Handy’s major career break came in August 1896, when he joined W. A. Mahara’s Minstrels, eventually becoming the troupe’s bandmaster. He stayed with Mahara until 1900, then joined the faculty of the Agricultural and Mechanical Coll. in Normal, Ala., as musical director. He stayed there for two years, then returned to Mahara for a year. In 1903 he took over the Knights of Pythias Band in Clarksdale, Miss. There he became acquainted with the blues music of the Miss. Delta and began to adapt his own music to the style. He moved on to Thornton’s Knights of Pythias Band in Memphis and also organized a dance orchestra in that city.

In 1909, Handy wrote “Mr. Crump,” a campaign tune in support of Edward H. Crump’s successful run for mayor of Memphis. In 1912 it was published as “The Memphis Blues,” the first published commercial blues song and the first published song incorporating an improvisational jazz break. Handy sold the rights to the song, and lyrics were added by George A. Norton for its 1913 re-publication. Nevertheless, the first successful recording, by Prince’s Orch. in 1914, was an instrumental. That same year the dance team of Vernon and Irene Castle, introduced to the song by their bandleader, James Reese Europe, were inspired by it to invent the fox-trot, their most popular dance. Other successful early recordings were made by the Victor Military Band (also an instrumental) and by Arthur Collins and Byron Harlan. Ted Lewis revived the song on record in 1927; it was used in the film Birth of the Blues in 1941, where it was sung by Bing Crosby; and Harry James’s 1942 recording became a hit during the recording ban in 1944.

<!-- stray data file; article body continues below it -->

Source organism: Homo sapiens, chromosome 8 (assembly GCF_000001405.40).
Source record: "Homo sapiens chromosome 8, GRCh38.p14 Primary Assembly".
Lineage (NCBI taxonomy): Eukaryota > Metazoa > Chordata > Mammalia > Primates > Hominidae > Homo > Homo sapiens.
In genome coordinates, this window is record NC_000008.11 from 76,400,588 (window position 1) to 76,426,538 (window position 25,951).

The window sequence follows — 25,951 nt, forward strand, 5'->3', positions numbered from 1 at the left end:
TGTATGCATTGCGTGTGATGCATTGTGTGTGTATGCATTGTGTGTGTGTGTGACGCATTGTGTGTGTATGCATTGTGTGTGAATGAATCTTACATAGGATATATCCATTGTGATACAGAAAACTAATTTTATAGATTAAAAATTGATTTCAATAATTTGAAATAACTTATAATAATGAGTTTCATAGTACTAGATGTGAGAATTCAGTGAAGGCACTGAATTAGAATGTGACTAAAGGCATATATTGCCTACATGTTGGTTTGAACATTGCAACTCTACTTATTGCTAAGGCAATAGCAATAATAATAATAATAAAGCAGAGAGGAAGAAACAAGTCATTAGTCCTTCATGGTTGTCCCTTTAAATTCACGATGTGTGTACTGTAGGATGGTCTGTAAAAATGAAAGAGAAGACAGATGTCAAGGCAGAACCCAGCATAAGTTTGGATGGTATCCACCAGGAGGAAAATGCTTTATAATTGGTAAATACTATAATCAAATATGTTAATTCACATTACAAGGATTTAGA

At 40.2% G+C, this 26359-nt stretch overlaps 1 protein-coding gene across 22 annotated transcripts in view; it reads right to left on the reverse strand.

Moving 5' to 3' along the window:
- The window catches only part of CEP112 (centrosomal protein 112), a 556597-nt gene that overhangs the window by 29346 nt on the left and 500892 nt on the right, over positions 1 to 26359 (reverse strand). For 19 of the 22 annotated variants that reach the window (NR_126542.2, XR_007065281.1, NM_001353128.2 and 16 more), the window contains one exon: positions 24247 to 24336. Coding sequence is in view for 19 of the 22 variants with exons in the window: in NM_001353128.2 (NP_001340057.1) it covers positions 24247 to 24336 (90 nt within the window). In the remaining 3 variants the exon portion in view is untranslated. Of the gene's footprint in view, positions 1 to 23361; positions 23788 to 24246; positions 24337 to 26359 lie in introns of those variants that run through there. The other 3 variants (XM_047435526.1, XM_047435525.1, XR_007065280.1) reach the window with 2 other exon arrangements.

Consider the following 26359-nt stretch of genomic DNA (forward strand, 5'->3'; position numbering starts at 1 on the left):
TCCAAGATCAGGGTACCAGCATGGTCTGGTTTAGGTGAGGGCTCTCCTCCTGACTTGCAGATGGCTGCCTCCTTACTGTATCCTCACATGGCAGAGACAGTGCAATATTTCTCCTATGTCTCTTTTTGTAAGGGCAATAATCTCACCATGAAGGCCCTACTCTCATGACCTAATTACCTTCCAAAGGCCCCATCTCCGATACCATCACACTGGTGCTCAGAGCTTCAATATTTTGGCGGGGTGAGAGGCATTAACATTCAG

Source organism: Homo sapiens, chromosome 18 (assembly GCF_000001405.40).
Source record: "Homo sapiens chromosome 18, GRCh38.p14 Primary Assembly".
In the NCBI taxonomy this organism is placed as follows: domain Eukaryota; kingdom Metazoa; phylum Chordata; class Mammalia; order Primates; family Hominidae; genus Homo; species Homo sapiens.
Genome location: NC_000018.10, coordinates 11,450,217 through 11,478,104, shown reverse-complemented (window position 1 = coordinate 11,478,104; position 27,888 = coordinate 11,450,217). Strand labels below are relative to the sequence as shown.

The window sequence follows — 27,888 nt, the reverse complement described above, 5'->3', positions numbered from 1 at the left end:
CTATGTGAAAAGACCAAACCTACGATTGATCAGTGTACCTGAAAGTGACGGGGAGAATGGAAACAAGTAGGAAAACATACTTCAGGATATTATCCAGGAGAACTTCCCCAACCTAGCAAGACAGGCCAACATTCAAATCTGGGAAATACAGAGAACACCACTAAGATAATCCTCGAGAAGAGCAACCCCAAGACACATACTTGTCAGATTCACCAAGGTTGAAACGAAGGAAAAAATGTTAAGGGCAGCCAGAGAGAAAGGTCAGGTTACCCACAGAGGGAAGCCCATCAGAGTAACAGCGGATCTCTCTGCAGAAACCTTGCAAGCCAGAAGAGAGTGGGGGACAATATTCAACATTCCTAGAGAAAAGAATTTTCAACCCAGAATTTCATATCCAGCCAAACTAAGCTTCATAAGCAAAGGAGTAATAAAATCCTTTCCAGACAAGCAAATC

Though Handy did not benefit financially from the song’s success until he renewed its copyright in 1940, he was identified as its author, and his career as a bandleader blossomed to the extent that he employed three touring bands. He also was inspired to do more composing, and in September 1914 he wrote “The St. Louis Blues,” an even greater success than “The Memphis Blues,” which was published by Pace and Handy Music Co., his own firm. Again, Prince’s Orch. made the first successful recording, in 1916. Other hit recordings of the song were achieved by Al Bernard (1919), Marion Harris (1920), the Original Dixieland Jazz Band (with Bernard on vocals; 1921), Handy himself (1923), Bessie Smith (with Louis Armstrong on cornet; 1925), Armstrong (1930), Rudy Vallée (1930), Cab Calloway (1930 and again in 1943), the Mills Brothers (1932), the Boswell Sisters (1935), the Benny Goodman Quartet (1936), Guy Lombardo (1939), Earl Hines (under the title “Boogie Woogie on the St. Louis Blues” 1940), and Billy Eckstine (1953). The song also was used in half a dozen Broadway shows and in nearly a dozen motion pictures. Reportedly the most recorded song of the first half of the century, “The St. Louis Blues” had been recorded more than 400 times by 1950, when it was still earning Handy $25, 000 a year in royalties.